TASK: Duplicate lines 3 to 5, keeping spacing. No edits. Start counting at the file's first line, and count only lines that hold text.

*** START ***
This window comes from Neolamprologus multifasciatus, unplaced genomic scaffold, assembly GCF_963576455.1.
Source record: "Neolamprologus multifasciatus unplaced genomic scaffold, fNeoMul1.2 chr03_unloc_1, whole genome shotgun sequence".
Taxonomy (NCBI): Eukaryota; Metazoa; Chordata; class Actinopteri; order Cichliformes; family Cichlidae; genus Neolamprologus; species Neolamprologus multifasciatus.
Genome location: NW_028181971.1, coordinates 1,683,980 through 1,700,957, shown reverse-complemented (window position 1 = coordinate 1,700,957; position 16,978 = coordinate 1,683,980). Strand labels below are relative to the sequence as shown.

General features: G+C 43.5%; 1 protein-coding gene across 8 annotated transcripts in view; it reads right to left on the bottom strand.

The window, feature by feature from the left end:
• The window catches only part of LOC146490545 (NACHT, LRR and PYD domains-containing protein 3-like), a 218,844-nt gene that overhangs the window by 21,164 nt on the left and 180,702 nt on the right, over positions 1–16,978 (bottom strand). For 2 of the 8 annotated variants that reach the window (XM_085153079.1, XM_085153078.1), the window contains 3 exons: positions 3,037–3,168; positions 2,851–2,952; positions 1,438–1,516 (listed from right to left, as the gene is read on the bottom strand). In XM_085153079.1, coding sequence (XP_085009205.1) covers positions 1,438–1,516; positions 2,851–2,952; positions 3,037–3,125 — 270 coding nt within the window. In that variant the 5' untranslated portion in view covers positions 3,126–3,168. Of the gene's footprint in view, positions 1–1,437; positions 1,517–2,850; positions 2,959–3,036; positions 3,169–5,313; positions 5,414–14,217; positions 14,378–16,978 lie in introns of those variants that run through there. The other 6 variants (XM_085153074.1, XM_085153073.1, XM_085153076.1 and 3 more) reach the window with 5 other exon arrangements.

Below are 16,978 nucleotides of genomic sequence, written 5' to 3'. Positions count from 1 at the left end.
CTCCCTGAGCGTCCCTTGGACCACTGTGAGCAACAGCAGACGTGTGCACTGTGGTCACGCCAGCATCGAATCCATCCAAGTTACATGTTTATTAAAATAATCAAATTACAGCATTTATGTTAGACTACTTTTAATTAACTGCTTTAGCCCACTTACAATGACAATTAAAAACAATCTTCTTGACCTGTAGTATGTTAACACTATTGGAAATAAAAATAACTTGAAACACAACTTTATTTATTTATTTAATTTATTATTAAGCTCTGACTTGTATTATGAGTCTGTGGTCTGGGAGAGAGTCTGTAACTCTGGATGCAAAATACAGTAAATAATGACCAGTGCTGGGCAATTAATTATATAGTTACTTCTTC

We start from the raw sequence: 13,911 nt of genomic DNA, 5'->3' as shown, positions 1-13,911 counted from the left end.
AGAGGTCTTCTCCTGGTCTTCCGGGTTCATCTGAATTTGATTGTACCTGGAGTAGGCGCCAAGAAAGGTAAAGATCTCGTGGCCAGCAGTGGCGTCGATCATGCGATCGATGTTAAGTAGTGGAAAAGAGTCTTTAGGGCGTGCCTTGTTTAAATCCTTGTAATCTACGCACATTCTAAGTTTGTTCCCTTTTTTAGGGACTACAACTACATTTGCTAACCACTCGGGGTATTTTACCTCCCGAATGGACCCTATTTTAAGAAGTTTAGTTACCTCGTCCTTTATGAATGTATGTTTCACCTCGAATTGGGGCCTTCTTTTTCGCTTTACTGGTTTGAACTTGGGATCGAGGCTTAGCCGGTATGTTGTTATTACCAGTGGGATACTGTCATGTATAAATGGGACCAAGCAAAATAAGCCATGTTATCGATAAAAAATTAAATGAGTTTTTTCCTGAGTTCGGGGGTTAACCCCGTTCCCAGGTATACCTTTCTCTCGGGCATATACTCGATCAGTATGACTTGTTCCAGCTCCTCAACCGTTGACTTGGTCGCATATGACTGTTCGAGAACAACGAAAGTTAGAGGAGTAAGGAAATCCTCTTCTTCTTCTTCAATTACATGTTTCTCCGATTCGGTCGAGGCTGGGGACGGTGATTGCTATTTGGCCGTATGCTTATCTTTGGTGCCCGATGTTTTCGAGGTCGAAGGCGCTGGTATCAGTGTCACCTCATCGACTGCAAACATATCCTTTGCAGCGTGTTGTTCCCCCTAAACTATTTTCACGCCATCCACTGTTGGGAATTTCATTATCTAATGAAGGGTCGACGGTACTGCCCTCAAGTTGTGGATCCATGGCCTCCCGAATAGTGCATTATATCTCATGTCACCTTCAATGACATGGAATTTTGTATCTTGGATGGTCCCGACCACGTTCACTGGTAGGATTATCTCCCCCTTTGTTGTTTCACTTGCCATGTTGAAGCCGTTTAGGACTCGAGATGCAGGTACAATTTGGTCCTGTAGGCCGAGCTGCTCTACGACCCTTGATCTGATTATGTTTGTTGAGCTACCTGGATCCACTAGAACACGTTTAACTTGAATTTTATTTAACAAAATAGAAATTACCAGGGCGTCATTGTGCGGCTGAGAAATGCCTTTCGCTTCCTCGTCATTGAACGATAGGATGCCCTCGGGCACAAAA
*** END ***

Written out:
Taxonomy (NCBI): Eukaryota; Metazoa; Chordata; class Actinopteri; order Cichliformes; family Cichlidae; genus Neolamprologus; species Neolamprologus multifasciatus.
Genome location: NW_028181971.1, coordinates 1,683,980 through 1,700,957, shown reverse-complemented (window position 1 = coordinate 1,700,957; position 16,978 = coordinate 1,683,980). Strand labels below are relative to the sequence as shown.

General features: G+C 43.5%; 1 protein-coding gene across 8 annotated transcripts in view; it reads right to left on the bottom strand.